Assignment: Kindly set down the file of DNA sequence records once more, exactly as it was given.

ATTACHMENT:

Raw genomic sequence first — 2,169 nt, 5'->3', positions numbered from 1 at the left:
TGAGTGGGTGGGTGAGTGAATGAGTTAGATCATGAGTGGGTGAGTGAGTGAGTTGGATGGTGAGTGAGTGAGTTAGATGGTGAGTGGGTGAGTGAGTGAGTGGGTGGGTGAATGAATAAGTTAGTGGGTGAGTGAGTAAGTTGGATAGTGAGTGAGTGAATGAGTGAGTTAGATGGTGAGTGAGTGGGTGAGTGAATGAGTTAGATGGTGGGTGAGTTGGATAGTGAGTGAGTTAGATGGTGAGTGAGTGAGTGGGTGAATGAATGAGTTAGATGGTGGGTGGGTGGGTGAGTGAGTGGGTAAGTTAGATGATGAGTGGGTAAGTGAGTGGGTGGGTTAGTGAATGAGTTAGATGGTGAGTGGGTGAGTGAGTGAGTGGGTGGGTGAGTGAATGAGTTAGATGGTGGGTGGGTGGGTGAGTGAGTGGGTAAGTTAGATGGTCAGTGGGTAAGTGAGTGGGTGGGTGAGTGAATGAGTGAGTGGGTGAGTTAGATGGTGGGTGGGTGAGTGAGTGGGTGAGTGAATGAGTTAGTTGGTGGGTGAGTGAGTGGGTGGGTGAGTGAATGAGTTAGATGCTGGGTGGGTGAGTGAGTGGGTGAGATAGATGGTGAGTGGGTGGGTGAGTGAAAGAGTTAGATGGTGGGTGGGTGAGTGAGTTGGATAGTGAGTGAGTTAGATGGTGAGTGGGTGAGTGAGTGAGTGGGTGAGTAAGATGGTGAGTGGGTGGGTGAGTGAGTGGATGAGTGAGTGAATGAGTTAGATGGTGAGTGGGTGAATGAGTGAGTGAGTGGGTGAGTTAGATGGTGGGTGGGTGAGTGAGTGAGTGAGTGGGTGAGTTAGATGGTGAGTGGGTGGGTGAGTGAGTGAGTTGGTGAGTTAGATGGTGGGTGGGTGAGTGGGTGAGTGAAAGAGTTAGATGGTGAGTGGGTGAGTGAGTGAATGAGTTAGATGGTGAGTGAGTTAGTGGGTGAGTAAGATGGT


Raw genomic sequence first — 2,169 nt, 5'->3', positions numbered from 1 at the left:
TGAGTGGGTGGGTGAGTGAATGAGTTAGATCATGAGTGGGTGAGTGAGTGAGTTGGATGGTGAGTGAGTGAGTTAGATGGTGAGTGGGTGAGTGAGTGAGTGGGTGGGTGAATGAATAAGTTAGTGGGTGAGTGAGTAAGTTGGATAGTGAGTGAGTGAATGAGTGAGTTAGATGGTGAGTGAGTGGGTGAGTGAATGAGTTAGATGGTGGGTGAGTTGGATAGTGAGTGAGTTAGATGGTGAGTGAGTGAGTGGGTGAATGAATGAGTTAGATGGTGGGTGGGTGGGTGAGTGAGTGGGTAAGTTAGATGATGAGTGGGTAAGTGAGTGGGTGGGTTAGTGAATGAGTTAGATGGTGAGTGGGTGAGTGAGTGAGTGGGTGGGTGAGTGAATGAGTTAGATGGTGGGTGGGTGGGTGAGTGAGTGGGTAAGTTAGATGGTCAGTGGGTAAGTGAGTGGGTGGGTGAGTGAATGAGTGAGTGGGTGAGTTAGATGGTGGGTGGGTGAGTGAGTGGGTGAGTGAATGAGTTAGTTGGTGGGTGAGTGAGTGGGTGGGTGAGTGAATGAGTTAGATGCTGGGTGGGTGAGTGAGTGGGTGAGATAGATGGTGAGTGGGTGGGTGAGTGAAAGAGTTAGATGGTGGGTGGGTGAGTGAGTTGGATAGTGAGTGAGTTAGATGGTGAGTGGGTGAGTGAGTGAGTGGGTGAGTAAGATGGTGAGTGGGTGGGTGAGTGAGTGGATGAGTGAGTGAATGAGTTAGATGGTGAGTGGGTGAATGAGTGAGTGAGTGGGTGAGTTAGATGGTGGGTGGGTGAGTGAGTGAGTGAGTGGGTGAGTTAGATGGTGAGTGGGTGGGTGAGTGAGTGAGTTGGTGAGTTAGATGGTGGGTGGGTGAGTGGGTGAGTGAAAGAGTTAGATGGTGAGTGGGTGAGTGAGTGAATGAGTTAGATGGTGAGTGAGTTAGTGGGTGAGTAAGATGGT